So that we don't need to scan the keyboard, it notifies us of changes. Could be done, with the extra CPU.

- Simple blitter chip, that could do the usual basic Porter Duff modes (AND/OR/XOR, AKA Masking), while doing transfers (DMA operations), would be nice.

- Have a RTC (Real Time Clock)

- Support WIFI
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Stefan123
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Re: Build your dream computer

Post by Stefan123 »

My Spectrum dream computer is already here: the Spectrum Next :) The only thing I would have changed is to let it have a larger keyboard.
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1024MAK
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Re: Build your dream computer

Post by 1024MAK »

Some nice ideas there, but the first post did say that we should be using 1980s technology...

The eZ80 was introduced in 2001. EEPROM / flash memory etc. also is relatively new technology. Same with the FPGA with the Next...

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PeterJ
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Re: Build your dream computer

Post by PeterJ »

It's so true that men never read instructions :D
Being an exceptionally gifted individual you can take aspects of any 8bit home computer of the time and build your own. What aspects of what computers would you take?
PS. Thanks @1024MAK!
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Lethargeek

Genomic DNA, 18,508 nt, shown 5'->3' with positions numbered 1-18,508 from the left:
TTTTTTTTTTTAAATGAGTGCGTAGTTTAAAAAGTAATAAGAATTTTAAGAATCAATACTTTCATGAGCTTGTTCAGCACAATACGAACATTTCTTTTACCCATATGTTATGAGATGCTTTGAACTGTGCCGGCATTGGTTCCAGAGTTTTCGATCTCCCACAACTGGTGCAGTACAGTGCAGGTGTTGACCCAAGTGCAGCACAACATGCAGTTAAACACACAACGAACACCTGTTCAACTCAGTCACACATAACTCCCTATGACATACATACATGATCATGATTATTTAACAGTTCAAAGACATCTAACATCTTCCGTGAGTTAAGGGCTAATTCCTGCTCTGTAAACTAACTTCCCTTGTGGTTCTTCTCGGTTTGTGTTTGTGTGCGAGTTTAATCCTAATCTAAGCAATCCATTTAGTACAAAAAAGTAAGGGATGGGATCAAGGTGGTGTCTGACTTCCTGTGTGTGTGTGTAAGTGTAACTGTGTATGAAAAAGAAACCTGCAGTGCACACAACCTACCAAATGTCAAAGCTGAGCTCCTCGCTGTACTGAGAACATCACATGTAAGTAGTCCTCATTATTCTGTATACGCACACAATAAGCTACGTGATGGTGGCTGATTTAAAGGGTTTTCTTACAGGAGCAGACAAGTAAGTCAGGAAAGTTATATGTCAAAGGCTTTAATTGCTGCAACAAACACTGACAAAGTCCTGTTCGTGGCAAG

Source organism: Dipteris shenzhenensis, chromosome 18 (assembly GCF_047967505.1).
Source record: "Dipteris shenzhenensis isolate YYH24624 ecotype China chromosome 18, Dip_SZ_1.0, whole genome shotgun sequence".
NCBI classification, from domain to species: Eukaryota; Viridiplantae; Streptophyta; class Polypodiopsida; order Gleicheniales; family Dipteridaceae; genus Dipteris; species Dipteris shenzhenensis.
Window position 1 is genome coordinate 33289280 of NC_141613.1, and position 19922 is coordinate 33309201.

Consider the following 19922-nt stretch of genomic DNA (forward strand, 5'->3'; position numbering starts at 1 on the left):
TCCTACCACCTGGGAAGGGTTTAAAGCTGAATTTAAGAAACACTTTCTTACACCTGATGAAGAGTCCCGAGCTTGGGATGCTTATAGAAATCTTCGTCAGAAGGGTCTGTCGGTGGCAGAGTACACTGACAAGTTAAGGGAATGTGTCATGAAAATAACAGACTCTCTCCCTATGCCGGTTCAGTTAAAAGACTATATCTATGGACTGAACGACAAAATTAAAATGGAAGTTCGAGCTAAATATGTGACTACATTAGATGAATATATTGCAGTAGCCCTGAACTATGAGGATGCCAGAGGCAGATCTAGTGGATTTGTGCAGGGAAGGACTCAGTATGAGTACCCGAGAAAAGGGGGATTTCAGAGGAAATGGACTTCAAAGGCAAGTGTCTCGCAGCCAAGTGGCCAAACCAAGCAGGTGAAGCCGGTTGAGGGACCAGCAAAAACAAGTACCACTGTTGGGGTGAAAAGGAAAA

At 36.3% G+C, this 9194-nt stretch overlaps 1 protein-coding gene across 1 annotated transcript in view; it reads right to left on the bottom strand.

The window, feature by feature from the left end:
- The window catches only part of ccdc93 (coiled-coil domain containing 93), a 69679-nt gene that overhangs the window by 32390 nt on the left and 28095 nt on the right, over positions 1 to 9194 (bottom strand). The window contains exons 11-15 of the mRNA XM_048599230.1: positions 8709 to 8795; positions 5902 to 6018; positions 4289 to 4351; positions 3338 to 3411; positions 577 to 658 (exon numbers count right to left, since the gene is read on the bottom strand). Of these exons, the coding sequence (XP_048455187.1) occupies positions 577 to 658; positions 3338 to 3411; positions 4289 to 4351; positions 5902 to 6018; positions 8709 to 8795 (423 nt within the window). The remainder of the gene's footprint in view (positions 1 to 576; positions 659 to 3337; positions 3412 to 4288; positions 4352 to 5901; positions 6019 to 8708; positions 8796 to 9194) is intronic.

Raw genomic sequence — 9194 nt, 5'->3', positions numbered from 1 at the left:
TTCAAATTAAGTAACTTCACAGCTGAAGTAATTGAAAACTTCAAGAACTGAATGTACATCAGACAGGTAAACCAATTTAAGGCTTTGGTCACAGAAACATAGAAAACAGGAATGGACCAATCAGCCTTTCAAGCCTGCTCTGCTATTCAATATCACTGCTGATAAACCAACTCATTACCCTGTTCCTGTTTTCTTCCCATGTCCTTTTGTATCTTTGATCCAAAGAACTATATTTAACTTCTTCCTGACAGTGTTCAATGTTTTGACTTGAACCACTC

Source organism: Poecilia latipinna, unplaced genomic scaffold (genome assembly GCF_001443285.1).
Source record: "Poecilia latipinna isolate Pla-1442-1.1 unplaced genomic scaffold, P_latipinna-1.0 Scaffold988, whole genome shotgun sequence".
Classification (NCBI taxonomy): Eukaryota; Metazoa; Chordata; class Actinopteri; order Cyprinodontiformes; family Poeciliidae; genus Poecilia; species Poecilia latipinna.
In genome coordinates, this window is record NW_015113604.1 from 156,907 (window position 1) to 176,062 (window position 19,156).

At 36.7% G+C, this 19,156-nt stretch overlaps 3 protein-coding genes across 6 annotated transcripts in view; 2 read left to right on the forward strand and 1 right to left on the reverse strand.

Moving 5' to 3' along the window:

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Re: Build your dream computer

Post by Lethargeek »

PeterJ wrote:
Wed Sep 16, 2020 10:27 am
Imagine if you would that you are back in the 1980s and have access to all the home computers of the time. Being an exceptionally gifted individual you can take aspects of any 8bit home computer of the time and build your own. What aspects of what computers would you take?

To get you started...

It would obviously have to be a Sinclair machine, and have the competitive price point.
then here's my understanding of what was really possible in 1982 at about the same cost but much better (for a home computer)...
PeterJ wrote:
Wed Sep 16, 2020 10:27 am
The excellent BASIC of the Spectrum
To me, all of them BASICs of 80s were unusable and horrible, worse than assembler, so definitely not. Something like Sinclair Logo in appearance (but not in efficiency)) instead. I mean - structured, no line numbers, named procedures, local variables, better machine code integration so it would be of some use in games as well. And yes, it was possible to cram such interpreter into 16k ROM.
PeterJ wrote:
Wed Sep 16, 2020 10:27 am
along with the colour palette and attribute clash
Attributes w/o almost useless flash with 4 bits per ink and paper instead. No 16k model (it was a big mistake) so it's possible to have more memory for the screen. Different screen memory layout with 256 byte chunks representing columns (both pixels and attributes in 2 areas of the each). Several submodes depending of how much lines per attribute you need - from 28 rows (224 pixels high) of 8x8 attribute tiles to 128 pixels high multicolor 8x1 "tiles". Also any width (in attribute columns) you want (you may hide unused columns with ink=paper just like it is done on the real Spectrum). Same ULA memory page mode read trick is possible with the same timings (at the same raster width). Not to mention it's so much easier to program, and the code would be faster too. 8-)
PeterJ wrote:
Wed Sep 16, 2020 10:27 am
The keyboard entry choices of the Spectrum 128K

The built in Floppy Disk of the +3
probably too costly in 1982
PeterJ wrote:
Wed Sep 16, 2020 10:27 am
The Sprites and Sound of the C64, but with additional Spectrum BASIC commands